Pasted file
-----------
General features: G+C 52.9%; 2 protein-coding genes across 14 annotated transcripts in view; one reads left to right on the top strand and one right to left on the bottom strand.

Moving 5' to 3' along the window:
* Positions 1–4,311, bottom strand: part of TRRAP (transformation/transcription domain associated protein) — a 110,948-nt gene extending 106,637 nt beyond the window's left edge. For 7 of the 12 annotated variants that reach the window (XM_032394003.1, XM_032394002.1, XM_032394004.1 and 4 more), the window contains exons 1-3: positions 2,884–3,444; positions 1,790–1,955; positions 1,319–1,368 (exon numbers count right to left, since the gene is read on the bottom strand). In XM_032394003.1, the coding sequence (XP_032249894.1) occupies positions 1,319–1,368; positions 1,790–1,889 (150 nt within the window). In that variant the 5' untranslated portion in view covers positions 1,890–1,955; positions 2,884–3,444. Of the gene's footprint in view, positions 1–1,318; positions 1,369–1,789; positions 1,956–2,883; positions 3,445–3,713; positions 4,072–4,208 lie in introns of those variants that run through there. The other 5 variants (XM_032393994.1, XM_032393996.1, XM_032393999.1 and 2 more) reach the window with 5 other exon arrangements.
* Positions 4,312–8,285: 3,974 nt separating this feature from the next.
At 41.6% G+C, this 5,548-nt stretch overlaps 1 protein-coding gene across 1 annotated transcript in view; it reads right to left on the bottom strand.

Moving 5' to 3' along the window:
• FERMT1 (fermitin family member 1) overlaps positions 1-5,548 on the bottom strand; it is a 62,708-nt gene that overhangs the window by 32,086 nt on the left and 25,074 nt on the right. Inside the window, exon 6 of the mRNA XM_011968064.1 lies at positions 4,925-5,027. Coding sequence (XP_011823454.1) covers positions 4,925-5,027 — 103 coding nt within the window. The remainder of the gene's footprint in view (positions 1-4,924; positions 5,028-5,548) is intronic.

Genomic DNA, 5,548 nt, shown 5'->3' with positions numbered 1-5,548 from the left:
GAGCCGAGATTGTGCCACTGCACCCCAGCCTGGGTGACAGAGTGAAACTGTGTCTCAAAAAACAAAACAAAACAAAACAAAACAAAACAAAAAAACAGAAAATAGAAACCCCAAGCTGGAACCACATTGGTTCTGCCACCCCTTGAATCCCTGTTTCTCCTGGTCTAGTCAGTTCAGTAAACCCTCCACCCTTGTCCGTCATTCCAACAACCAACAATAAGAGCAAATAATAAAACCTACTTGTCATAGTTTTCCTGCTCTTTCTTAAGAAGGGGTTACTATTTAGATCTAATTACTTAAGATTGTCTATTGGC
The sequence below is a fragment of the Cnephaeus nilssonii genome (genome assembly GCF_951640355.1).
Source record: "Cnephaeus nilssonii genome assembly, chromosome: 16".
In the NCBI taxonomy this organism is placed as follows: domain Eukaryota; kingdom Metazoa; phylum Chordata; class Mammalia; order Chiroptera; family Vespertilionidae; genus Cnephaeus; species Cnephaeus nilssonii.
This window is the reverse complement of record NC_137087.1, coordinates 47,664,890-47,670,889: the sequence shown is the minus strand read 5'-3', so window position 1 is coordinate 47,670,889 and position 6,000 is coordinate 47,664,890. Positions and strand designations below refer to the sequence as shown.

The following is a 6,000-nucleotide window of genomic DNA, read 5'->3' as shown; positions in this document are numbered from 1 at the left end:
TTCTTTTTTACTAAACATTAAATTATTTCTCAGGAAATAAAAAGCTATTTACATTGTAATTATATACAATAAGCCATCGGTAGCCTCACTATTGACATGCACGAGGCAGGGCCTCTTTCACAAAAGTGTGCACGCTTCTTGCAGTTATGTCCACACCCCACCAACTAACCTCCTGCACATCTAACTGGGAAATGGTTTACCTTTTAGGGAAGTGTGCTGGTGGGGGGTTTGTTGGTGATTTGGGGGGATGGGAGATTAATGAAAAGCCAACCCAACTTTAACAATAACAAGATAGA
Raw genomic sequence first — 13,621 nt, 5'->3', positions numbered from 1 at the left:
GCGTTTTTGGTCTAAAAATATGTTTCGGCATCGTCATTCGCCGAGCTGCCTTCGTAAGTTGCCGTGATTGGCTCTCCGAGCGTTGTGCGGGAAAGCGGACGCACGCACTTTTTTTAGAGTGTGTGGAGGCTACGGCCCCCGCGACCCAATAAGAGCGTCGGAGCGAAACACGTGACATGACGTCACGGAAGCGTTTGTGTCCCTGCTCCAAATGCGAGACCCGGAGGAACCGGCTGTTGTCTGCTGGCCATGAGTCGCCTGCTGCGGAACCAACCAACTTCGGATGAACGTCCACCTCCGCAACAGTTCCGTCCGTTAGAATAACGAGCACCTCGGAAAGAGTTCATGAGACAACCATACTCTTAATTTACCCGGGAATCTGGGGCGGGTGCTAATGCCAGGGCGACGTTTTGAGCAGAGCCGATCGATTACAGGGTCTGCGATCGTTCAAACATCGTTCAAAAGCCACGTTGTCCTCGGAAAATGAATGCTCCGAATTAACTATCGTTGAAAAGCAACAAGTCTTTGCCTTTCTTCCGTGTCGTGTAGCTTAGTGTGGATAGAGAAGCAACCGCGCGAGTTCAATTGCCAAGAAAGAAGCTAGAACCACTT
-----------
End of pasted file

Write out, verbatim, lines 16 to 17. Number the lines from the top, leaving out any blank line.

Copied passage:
Raw genomic sequence first — 13,621 nt, 5'->3', positions numbered from 1 at the left:
GCGTTTTTGGTCTAAAAATATGTTTCGGCATCGTCATTCGCCGAGCTGCCTTCGTAAGTTGCCGTGATTGGCTCTCCGAGCGTTGTGCGGGAAAGCGGACGCACGCACTTTTTTTAGAGTGTGTGGAGGCTACGGCCCCCGCGACCCAATAAGAGCGTCGGAGCGAAACACGTGACATGACGTCACGGAAGCGTTTGTGTCCCTGCTCCAAATGCGAGACCCGGAGGAACCGGCTGTTGTCTGCTGGCCATGAGTCGCCTGCTGCGGAACCAACCAACTTCGGATGAACGTCCACCTCCGCAACAGTTCCGTCCGTTAGAATAACGAGCACCTCGGAAAGAGTTCATGAGACAACCATACTCTTAATTTACCCGGGAATCTGGGGCGGGTGCTAATGCCAGGGCGACGTTTTGAGCAGAGCCGATCGATTACAGGGTCTGCGATCGTTCAAACATCGTTCAAAAGCCACGTTGTCCTCGGAAAATGAATGCTCCGAATTAACTATCGTTGAAAAGCAACAAGTCTTTGCCTTTCTTCCGTGTCGTGTAGCTTAGTGTGGATAGAGAAGCAACCGCGCGAGTTCAATTGCCAAGAAAGAAGCTAGAACCACTT